With their second selection of the 2020 NFL Draft, the Pittsburgh Steelers selected Charlotte pass rusher Alex Highsmith. With T.J. Watt and Bud Dupree stationed ahead of him on the depth chart, Highsmith is not coming in to start but instead to work. He will have to work and earn each and every snap. Though for the former Charlotte pass rusher, work has not been a challenge, it has been second nature.
Like a shadow following him around, the necessity to work has tagged along with Highsmith dating back to his high school days. Near the end of his high school career, just a few schools showed interest. He eventually decided to walk on at Charlotte.
It was here at Charlotte that Highsmith would have to work and he wasted no time getting to work. He redshirted his first season in 2015 and year by year his numbers began to trickle up. In 2016, he notched just one sack. In 2017, he increased this number slightly, recording two sacks but it was in 2018 when it was evident that sooner or later nothing was going to hold Highsmith back.
“I remember coming in as a walk-on and coming after training camp. I came in and did what I could for the scout team that first year. I worked my butt off and eventually became a part of the rotation. During my freshman and sophomore years I played on special teams, so I think that’s what a lot of coaches will like I about. The spring of 2018 was when my game went to the next level,” Highsmith told Chris Rosvoglou of The Spun.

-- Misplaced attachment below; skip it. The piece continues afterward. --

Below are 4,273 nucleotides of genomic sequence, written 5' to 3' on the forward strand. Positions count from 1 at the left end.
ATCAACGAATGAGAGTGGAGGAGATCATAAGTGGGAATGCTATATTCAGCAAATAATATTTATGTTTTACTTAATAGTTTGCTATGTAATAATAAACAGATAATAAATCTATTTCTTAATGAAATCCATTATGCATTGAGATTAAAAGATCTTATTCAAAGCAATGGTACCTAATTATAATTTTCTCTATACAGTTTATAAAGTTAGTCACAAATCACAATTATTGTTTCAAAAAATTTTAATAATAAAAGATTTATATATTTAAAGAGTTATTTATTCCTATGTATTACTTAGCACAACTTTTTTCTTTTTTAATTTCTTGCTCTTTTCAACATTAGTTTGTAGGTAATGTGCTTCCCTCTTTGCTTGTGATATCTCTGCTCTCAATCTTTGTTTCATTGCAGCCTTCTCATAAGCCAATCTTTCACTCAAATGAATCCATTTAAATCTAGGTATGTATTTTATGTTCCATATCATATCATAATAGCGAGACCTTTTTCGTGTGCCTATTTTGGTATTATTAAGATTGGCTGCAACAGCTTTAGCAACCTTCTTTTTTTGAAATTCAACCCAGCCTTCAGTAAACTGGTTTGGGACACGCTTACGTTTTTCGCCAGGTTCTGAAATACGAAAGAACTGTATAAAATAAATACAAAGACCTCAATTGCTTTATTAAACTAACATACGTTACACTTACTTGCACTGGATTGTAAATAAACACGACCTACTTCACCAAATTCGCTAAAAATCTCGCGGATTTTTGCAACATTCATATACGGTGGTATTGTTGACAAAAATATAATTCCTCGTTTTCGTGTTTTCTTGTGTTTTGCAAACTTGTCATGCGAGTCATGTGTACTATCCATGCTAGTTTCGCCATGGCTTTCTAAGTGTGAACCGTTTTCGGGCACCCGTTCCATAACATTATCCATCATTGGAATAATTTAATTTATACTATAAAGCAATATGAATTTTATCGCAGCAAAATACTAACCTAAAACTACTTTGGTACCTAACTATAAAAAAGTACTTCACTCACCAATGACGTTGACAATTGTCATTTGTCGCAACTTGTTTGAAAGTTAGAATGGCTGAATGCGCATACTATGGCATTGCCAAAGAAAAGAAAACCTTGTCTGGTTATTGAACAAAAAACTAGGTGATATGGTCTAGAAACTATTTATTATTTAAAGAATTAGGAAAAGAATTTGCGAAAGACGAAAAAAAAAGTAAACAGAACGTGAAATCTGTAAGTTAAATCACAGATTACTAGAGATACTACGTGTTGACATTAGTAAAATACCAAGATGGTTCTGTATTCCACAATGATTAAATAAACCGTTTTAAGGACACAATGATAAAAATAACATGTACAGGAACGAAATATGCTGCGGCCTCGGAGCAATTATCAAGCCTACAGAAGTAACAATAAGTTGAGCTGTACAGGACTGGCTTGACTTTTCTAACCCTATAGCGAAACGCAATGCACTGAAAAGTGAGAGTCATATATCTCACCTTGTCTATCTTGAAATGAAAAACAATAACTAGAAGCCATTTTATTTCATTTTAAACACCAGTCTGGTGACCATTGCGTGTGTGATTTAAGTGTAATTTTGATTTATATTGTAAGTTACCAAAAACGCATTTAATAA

In 2018, Highsmith enjoyed a breakout season as he set a school record with 18.5 tackles for a loss, though this record would not stand for long. It takes a great player to set records but it takes a special player to then break his own record. That is exactly what the Charlotte pass rusher did in 2019, registering 21.5 tackles for a loss and 15 sacks.
By now, Highsmith was no longer just a small school stud. He was garnering attention from the highest ranks that the NCAA had to offer. By September 2019, Clemson began to take notice as Dabo Swinney sung the praises of the Charlotte pass rusher.
“They probably have the best player that we’ve seen to this point in that No. 5 (Highsmith). He’s on all the ‘great player’ lists. I kept watching him and going, ‘Holy cow.’ He looks like Xavier Thomas. He’s physical, fast, disruptive. He’s causing sacks and tips. Really, really good football player. That No. 5 could play for anybody in the country,” Swinney said shortly before a matchup between Clemson and Charlotte.
Swinney was not the only one from Clemson who would be impressed by Highsmith’s ability. After recording one sack and one tackle for a loss, the pass rusher had now also caught the attention of Clemson’s left tackle Jackson Carman.
“He was a dude. I’ve been playing football for 12 years and he’s by far the fastest off the ball I’ve ever gone against. Ever,” Carman told The State following their matchup.
After a dominant senior season, Highsmith earned an invite to the Shrine Bowl and he continued to impress during the pre-draft process. After seeing the destruction caused by Highsmith, Steelers coach Mike Tomlin and the front office went ahead and added him with their third-round selection.
The newest Steelers’ outside linebacker noted shortly after being drafted that it seemed like he would be a special teams contributor in 2020 while also backing up Watt and Dupree. For Highsmith, this should not be a worry for it is just another opportunity for him to do what he does best – work.